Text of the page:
Surveillance and Human Rights

Analysis of key human rights concerns relating to security, discrimination and societal implications of surveillance and examination of existing national regulatory responses.

This focus area assesses the human rights impact of the use of big data and associated technologies for surveillance in the context of security, discrimination and broader societal implications. Following from this, our research also considers the extent to which existing privacy and data protection guarantees at the national level protect against, or enable, potential infringements of human rights. The extent and adequacy of regulatory regimes in the USA, the United Kingdom, Germany, Brazil and India will be assessed.

Both components of our research question whether the collection and use of data necessitates a reconceptualisation of privacy, and a rethinking of broader human rights protections. Analysis of disparate national contexts will inform, and be situated against, overarching themes developing across the Project.

Blog

  • Sep052017

    ‘Doxing’ and White Nationalists’ Right to Privacy

    Introduction The recent clash in Charlottesville, Virginia between rival protestors over a statue memorialising a general in the Confederate Army…

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    HRBDT
  • Jul272017

    Regulating Surveillance in the UK

    Originally published by the HUJI Cyber Security Research Center’s Cyber Law Program The surveillance practices of intelligence agencies, and in particular…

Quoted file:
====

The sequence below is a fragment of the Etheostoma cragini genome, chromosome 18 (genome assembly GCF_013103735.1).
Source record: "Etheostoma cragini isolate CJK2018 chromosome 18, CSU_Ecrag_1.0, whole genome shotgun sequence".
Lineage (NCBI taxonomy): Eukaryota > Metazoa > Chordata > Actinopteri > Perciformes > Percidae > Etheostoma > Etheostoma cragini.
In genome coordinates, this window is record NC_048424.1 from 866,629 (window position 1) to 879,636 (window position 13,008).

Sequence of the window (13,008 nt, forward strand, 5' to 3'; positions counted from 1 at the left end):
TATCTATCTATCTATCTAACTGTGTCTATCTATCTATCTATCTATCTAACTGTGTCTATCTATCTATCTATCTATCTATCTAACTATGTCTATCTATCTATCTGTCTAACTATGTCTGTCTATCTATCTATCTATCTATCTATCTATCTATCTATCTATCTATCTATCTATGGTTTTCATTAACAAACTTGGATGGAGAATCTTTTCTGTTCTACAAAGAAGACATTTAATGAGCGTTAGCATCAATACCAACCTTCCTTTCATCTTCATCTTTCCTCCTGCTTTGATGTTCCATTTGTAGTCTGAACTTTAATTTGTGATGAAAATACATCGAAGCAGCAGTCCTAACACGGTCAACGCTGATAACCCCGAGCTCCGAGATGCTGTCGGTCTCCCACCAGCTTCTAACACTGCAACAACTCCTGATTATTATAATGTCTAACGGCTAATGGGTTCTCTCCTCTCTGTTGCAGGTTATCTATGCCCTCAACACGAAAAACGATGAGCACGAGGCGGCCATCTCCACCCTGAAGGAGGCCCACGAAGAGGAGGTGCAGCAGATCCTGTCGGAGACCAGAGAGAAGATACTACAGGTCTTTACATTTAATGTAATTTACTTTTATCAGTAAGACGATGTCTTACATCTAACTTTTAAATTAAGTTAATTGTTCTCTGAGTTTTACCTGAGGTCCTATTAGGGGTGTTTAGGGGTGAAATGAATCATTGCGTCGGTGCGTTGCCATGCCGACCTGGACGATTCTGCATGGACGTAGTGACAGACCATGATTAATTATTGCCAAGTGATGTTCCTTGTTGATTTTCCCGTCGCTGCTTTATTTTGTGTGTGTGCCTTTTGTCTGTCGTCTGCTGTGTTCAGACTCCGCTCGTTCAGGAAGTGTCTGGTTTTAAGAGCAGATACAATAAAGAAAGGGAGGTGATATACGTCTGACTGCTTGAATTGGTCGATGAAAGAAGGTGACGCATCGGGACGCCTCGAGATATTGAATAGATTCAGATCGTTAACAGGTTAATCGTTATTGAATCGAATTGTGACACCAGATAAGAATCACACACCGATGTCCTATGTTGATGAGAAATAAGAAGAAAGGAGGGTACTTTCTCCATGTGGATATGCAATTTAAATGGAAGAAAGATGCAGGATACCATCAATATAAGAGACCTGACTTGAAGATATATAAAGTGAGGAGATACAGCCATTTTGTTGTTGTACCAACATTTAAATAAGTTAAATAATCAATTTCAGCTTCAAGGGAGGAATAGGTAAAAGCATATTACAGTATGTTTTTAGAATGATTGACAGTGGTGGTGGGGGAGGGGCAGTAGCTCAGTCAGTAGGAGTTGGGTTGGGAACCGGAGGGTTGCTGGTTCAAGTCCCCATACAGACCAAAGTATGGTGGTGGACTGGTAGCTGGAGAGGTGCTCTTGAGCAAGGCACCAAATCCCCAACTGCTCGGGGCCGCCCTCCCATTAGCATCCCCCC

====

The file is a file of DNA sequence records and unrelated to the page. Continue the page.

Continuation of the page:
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    HRBDT
  • Jul272017

    Amnesty International’s Tanya O’Carroll on privacy & the ‘nothing to hide, nothing to fear’ argument

    I recently interviewed Tanya O’Carroll, a Technology and Human Rights advisor at Amnesty International, to discuss government surveillance and its…

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    HRBDT
  • Jul252017

    “People just don’t get it” – An interview with Kade Crockford of the ACLU of Massachusetts about why surveillance issues aren’t getting the attention they deserve

    The precarious state of privacy often fails to stir public attention. For example, the Investigatory Powers Act (IPA), a piece…

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    HRBDT
  • Apr182017

    The Police’s Data Visibility – Part 2: The Limitations of Data Visibility for Predicting Police Misconduct

    Editor’s note: This is the second of a two-part blog post examining the potential impact of data visibility on law enforcement. In…

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    HRBDT

Our Partners

University of Cambridge
Eye Witness Media
FXB Center for Health & Human Rights
Human Rights Data Analysis Group
Universal Rights Group
World Health Organisation
Geneva Academy